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Fulbright Grant Winner

June 18, 2014

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Haley Farrar J.D. ’11 will study restorative justice implementation and facilitation strategies in New Zealand.

Can you describe your Research Grant award, where you will be traveling, and what you’ll be researching while you’re there?

I received a grant through the U.S. State Department’s Fulbright Student Program in order to go study restorative justice implementation and facilitation strategies in New Zealand. Restorative justice is a highly successful approach to crime or conflict that centers around the repair of harm and the needs of victims, offenders, and the community. 

How did you become interested in your research topic? What sort of real-world implications might your research have?

I first learned of restorative justice in an undergraduate Peace and Conflict Studies class; I was reminded of the process and exposed to the theory again while on a law school study abroad in Costa Rica through DePaul University’s Human Rights in the Americas program. This sparked further interest, and I wrote my Capstone paper at L&C on the fair trial standard in restorative justice. Following graduation, I wanted to know what restorative justice looked like in practice. After many phone calls and informational interviews, I found I still had questions, and so applied for a Fulbright grant in order to learn the answers.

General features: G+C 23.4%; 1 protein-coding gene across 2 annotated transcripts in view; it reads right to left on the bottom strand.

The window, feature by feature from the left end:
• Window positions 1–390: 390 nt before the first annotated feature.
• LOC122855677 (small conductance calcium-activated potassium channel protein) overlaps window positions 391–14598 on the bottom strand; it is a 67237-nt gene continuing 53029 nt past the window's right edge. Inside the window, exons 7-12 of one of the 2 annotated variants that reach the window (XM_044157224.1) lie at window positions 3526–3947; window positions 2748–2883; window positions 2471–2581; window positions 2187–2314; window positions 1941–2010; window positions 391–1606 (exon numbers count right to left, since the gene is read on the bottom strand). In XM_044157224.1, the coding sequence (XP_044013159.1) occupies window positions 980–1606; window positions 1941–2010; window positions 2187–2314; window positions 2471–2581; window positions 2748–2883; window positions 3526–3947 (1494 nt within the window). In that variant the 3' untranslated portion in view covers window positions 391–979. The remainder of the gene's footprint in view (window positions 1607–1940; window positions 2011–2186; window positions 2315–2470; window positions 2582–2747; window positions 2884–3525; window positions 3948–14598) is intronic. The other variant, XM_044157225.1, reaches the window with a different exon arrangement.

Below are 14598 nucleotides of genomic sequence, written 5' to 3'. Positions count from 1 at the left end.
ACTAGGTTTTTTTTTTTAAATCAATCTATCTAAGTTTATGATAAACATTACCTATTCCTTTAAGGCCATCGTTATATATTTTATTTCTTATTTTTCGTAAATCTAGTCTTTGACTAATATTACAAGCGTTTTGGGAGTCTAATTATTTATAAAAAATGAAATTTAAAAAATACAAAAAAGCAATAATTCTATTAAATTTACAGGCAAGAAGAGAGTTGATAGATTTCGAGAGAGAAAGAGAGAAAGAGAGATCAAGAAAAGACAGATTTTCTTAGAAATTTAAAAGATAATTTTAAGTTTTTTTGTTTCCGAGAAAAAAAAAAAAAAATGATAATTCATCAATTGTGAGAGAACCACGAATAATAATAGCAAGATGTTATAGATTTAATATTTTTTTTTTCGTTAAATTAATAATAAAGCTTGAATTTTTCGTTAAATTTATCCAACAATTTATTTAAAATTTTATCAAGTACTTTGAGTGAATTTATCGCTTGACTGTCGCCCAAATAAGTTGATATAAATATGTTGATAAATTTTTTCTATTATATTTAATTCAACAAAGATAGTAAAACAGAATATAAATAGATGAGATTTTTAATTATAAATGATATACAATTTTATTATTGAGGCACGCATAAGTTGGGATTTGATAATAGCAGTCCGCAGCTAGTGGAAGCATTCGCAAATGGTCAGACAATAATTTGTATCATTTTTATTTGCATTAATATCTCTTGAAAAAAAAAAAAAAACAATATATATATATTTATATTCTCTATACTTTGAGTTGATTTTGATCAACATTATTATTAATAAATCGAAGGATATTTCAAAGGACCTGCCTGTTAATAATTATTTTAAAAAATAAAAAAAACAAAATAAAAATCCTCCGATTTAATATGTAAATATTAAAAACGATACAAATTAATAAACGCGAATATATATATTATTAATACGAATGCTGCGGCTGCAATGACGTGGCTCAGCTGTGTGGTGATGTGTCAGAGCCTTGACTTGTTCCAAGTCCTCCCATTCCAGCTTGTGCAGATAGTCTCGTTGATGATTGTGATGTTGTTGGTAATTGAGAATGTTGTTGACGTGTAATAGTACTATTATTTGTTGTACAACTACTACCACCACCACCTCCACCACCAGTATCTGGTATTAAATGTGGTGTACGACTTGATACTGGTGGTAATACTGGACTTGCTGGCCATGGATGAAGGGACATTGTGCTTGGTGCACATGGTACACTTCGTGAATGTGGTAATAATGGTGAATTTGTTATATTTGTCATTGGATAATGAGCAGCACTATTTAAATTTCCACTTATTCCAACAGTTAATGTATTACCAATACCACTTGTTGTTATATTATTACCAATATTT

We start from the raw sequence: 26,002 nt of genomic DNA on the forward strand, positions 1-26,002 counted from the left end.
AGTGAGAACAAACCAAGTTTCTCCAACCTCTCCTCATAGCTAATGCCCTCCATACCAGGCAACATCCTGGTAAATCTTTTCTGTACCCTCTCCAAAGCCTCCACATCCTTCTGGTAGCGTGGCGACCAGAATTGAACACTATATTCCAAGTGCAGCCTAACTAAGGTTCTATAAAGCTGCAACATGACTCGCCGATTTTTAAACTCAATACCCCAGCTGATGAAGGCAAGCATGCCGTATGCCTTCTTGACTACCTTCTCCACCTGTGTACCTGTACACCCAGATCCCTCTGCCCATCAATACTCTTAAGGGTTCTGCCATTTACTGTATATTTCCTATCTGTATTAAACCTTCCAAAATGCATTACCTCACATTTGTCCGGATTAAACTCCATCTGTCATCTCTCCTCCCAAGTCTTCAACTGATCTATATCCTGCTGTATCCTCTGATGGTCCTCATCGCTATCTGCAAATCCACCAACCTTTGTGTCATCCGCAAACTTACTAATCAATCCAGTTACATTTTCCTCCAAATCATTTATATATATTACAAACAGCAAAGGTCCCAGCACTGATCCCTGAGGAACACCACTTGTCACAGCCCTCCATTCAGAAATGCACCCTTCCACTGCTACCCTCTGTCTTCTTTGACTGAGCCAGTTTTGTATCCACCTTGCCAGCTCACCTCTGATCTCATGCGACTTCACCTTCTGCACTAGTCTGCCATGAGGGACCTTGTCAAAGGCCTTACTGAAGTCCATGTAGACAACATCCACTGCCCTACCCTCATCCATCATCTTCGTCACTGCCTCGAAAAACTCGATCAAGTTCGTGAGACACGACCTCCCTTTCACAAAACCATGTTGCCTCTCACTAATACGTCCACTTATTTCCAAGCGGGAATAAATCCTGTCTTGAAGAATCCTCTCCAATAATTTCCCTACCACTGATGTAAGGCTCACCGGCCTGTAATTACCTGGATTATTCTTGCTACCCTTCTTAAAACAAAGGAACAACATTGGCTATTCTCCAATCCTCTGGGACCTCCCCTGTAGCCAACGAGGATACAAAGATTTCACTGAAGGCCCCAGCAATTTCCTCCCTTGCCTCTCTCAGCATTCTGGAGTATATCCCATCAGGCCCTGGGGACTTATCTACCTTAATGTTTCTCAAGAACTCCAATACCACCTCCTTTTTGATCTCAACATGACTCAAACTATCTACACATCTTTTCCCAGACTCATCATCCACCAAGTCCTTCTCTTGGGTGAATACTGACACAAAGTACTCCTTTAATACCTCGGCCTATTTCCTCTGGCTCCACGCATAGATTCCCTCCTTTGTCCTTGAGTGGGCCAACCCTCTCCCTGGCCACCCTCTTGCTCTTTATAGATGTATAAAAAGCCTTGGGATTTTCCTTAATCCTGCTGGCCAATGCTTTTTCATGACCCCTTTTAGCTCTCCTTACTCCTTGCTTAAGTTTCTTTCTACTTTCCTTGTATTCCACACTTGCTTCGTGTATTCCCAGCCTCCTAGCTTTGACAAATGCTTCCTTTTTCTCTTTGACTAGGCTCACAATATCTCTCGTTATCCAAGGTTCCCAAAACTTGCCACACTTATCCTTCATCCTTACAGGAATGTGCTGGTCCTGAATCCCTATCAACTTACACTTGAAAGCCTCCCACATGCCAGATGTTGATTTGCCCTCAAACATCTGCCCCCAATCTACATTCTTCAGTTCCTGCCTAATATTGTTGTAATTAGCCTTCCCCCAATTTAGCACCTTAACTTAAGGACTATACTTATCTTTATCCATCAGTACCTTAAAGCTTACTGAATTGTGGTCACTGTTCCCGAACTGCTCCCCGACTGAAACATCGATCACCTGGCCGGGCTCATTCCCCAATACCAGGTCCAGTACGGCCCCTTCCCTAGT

How do you think your Lewis & Clark law education has contributed to receiving this grant?

L&C gave me the time, space, and support to dive into this topic academically. Throughout law school, I was able to find a solid theoretical understanding of restorative justice, which has served my practical use and application well.

What are your plans for the future, and how do you think your Research Grant experience will figure in those plans (future careers, etc?)

I plan to work in the field of restorative justice for many years to come. I expect the Fulbright will only enhance my understanding and ideas for future implementation and involvement. 

Any advice to share with other Lewis & Clark law students applying for similar awards in the future?

If there’s something you want to learn about, don’t hesitate to apply. Be sure to do the research, talk to other professionals, and solicit advice from family and friends for how to strengthen your application.

Is there anything else you’d like to say to future Lewis & Clark law students?

Take the time to explore your interests in the supportive environment of law school. You never know where it might lead you

 

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